Now comes the straw that almost broke this camel’s back. The lighting for the day backing was achieved by means of alternating 10K and 5K skypans. The night backing was lit selectively with smaller units on the floor. All of this lighting was tungsten. All of the lighting in the newsroom was cool white fluorescent. To bring the tungsten backing into correct color ratio with the fluorescent interior took a bit of doing. Since the lab was correcting, I had to find a color that would fall in line and, at the same time, look cooler than the interior. Since the picture started in Washington, I didn’t have much time to test and when I did find a color it had to be available in large enough quantities to cover eighty feet of background lighting. Whatever we tried kept coming up pink. The color that finally hit was pure Cyan.

Post executive editor Ben Bradlee (Jason Robards) carefully examines the duo's reportage as local news editor Harry Rosenfeld (Jack Warden) looks on.

To appreciate the amount of light required for the day backing, one should know that the exposure for the newsroom was set at T/4.5 and my preference for exterior related to interior has always been two to three stops overexposed. So the backing ended up at T/11. That’s being pushed through Cyan correction filters, diffusion, the backing and finally the scrim. It was too much light in too small a space. I didn’t like it, but short of removing the stage wall, I had no choice. My sense of humor about the backing was limited.

Perhaps the most difficult part of photographing All the President’s Men if not the most interesting, was the application of depth. There were times when backgrounds were just as important as foregrounds. That is to say, the environment could not be lost behind the actors, but had to be an integral part of the scene.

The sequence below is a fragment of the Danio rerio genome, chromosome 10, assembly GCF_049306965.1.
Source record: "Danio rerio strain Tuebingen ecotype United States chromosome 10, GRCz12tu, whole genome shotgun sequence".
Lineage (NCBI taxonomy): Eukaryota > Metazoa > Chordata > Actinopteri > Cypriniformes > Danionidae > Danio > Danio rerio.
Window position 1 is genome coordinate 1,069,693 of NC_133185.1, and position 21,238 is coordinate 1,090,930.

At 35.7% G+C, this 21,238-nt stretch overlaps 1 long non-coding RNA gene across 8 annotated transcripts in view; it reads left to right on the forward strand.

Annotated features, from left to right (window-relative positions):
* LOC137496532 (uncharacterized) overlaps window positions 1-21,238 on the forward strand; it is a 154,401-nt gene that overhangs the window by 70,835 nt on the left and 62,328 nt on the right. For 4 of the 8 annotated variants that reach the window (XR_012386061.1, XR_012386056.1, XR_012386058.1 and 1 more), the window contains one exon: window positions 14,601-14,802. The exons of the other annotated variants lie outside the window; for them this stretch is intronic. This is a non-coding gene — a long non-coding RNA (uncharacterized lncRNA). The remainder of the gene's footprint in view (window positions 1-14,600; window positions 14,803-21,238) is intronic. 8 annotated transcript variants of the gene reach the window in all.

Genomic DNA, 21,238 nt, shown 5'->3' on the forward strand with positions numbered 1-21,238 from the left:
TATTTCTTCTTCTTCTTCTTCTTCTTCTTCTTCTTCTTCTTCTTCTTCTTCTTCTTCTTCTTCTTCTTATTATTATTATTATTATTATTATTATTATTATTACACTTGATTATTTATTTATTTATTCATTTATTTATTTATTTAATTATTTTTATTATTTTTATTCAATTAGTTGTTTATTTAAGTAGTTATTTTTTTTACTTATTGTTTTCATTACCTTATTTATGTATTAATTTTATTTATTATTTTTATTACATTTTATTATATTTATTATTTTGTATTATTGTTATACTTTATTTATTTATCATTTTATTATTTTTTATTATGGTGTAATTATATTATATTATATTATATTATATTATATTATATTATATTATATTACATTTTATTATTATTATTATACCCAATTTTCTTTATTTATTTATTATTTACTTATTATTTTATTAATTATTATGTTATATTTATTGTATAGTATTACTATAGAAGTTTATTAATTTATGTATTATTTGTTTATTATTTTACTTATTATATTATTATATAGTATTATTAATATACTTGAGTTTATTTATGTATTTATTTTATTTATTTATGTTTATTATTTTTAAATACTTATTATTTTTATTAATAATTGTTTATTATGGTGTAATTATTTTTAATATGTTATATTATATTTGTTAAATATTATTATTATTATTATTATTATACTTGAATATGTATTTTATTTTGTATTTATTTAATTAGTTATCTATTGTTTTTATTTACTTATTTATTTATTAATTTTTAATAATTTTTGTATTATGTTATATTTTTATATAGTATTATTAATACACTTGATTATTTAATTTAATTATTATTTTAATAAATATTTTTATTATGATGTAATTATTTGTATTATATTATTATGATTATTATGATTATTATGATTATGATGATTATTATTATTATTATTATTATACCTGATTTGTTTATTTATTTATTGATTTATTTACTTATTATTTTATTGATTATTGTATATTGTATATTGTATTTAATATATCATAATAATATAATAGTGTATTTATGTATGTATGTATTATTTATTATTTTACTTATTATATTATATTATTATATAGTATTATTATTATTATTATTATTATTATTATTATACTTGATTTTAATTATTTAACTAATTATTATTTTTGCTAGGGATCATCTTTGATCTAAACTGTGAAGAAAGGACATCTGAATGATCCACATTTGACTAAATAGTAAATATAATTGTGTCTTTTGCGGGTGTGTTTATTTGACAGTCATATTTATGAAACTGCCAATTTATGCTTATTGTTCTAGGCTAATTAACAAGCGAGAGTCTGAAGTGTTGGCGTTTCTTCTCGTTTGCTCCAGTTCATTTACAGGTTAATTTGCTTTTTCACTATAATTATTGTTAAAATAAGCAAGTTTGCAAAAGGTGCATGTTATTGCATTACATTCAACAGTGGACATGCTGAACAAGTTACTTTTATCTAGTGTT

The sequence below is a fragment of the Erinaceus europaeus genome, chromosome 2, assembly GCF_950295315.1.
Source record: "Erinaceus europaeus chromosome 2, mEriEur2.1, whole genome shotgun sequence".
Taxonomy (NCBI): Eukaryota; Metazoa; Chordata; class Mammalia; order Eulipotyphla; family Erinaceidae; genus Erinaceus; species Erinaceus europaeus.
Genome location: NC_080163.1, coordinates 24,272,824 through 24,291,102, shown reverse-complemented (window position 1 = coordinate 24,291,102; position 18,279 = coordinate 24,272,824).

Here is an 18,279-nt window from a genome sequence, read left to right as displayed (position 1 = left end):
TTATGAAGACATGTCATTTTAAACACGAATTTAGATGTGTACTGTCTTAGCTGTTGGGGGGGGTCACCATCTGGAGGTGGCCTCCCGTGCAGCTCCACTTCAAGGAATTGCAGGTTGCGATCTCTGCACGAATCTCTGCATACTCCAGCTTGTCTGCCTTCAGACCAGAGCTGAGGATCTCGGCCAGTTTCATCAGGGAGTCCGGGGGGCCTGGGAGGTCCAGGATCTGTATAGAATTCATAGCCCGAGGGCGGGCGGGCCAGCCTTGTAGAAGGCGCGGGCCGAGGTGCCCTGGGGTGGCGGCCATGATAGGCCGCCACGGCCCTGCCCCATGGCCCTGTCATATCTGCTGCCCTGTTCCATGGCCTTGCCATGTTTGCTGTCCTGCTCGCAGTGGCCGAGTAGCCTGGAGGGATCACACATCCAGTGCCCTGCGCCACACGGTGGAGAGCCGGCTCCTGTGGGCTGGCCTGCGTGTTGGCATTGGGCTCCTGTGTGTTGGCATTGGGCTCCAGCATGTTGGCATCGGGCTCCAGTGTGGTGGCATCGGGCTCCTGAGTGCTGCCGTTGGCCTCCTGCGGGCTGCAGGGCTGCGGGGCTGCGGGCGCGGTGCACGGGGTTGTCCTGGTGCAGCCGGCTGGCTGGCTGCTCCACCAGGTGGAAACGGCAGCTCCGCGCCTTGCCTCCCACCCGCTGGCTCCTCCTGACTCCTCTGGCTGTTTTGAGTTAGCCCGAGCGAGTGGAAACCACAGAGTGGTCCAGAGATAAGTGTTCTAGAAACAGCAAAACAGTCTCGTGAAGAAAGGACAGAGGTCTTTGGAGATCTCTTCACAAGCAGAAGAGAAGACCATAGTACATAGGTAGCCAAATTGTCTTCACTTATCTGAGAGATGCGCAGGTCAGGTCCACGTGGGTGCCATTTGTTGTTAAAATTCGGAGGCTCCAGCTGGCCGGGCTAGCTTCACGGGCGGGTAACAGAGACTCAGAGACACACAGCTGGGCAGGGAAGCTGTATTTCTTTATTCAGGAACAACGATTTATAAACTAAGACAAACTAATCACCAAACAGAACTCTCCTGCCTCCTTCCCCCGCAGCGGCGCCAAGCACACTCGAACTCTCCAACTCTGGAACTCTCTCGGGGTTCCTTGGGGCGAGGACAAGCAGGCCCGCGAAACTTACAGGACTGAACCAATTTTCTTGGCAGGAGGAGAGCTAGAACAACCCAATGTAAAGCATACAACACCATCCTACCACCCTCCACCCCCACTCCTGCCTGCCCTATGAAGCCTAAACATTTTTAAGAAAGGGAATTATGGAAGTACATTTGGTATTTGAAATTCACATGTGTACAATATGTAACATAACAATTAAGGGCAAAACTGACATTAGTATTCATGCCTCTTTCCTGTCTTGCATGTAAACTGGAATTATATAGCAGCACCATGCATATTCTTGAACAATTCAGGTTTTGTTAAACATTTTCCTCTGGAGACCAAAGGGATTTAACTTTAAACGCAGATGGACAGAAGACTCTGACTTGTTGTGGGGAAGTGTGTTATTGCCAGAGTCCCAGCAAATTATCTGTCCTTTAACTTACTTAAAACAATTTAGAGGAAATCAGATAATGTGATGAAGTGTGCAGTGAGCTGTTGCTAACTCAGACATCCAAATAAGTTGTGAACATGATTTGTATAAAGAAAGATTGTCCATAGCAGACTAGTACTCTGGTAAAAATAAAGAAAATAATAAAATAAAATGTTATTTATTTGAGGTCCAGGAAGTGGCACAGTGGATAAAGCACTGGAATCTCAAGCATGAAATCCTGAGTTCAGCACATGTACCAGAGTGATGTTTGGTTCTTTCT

One of the best examples of Willis' careful use of split diopters was this shot that closes the film, setting news footage of Nixon against the backdrop of the two reporters working diligently to get the truth.

Our general attack on the problem was based on selective use of lenses and a series of split diopters. Now, split diopters are nothing new, but we used them in a fairly outrageous fashion. Zoom shots, for instance, as well as pans, etc. The people at Panavision were kind enough to build a 360-degree rotating diopter frame that enabled us to slide the additional elements in and out at any given angle — and in conjunction with a moving camera. The splits or halves were made especially without framework so they could be moved across the shot without incumbrance. A full series of lenses was used on the film and the stops ranged from T/1.2 down to T/11. The diopters were applied generally in the range of T/4.5.1 had a great deal of fun on the splits, especially the moving ones, and the system was extremely helpful when the requirements were there.

As Willis checks his viewfinder, Hoffman and Redford are set for the memorable Library of Congress overhead shot.

There is one last shot I might mention that could be referred to as out of the ordinary. It was made in the Library of Congress. It goes like this. We’re looking down on file cards, very close. The actors are thumbing through the cards. The camera slowly pulls away from the cards and heads for the ceiling of the Library, more than one hundred feet in the air. Arriving there, we have a full shot of the Library of Congress and the two small figures still thumbing through the cards.